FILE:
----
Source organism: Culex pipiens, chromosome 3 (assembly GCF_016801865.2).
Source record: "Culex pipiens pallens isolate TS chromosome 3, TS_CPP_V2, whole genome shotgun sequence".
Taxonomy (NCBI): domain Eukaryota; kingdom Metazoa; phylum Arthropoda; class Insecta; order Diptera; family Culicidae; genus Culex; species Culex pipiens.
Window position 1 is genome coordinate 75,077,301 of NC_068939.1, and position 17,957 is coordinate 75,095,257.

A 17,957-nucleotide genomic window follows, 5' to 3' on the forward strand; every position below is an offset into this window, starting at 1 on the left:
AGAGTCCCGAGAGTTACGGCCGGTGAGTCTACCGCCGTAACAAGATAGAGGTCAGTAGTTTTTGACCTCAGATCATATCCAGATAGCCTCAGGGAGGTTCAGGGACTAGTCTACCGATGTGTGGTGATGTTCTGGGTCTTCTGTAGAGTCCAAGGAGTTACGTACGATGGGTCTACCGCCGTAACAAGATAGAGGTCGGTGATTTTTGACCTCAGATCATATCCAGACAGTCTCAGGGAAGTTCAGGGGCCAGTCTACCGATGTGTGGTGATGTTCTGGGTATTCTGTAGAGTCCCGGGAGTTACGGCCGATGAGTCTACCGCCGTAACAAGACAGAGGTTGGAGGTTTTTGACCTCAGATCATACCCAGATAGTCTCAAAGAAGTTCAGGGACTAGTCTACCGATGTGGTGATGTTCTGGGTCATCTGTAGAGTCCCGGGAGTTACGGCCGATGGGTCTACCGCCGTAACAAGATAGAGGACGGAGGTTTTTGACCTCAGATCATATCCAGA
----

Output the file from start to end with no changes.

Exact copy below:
Source organism: Culex pipiens, chromosome 3 (assembly GCF_016801865.2).
Source record: "Culex pipiens pallens isolate TS chromosome 3, TS_CPP_V2, whole genome shotgun sequence".
Taxonomy (NCBI): domain Eukaryota; kingdom Metazoa; phylum Arthropoda; class Insecta; order Diptera; family Culicidae; genus Culex; species Culex pipiens.
Window position 1 is genome coordinate 75,077,301 of NC_068939.1, and position 17,957 is coordinate 75,095,257.

A 17,957-nucleotide genomic window follows, 5' to 3' on the forward strand; every position below is an offset into this window, starting at 1 on the left:
AGAGTCCCGAGAGTTACGGCCGGTGAGTCTACCGCCGTAACAAGATAGAGGTCAGTAGTTTTTGACCTCAGATCATATCCAGATAGCCTCAGGGAGGTTCAGGGACTAGTCTACCGATGTGTGGTGATGTTCTGGGTCTTCTGTAGAGTCCAAGGAGTTACGTACGATGGGTCTACCGCCGTAACAAGATAGAGGTCGGTGATTTTTGACCTCAGATCATATCCAGACAGTCTCAGGGAAGTTCAGGGGCCAGTCTACCGATGTGTGGTGATGTTCTGGGTATTCTGTAGAGTCCCGGGAGTTACGGCCGATGAGTCTACCGCCGTAACAAGACAGAGGTTGGAGGTTTTTGACCTCAGATCATACCCAGATAGTCTCAAAGAAGTTCAGGGACTAGTCTACCGATGTGGTGATGTTCTGGGTCATCTGTAGAGTCCCGGGAGTTACGGCCGATGGGTCTACCGCCGTAACAAGATAGAGGACGGAGGTTTTTGACCTCAGATCATATCCAGA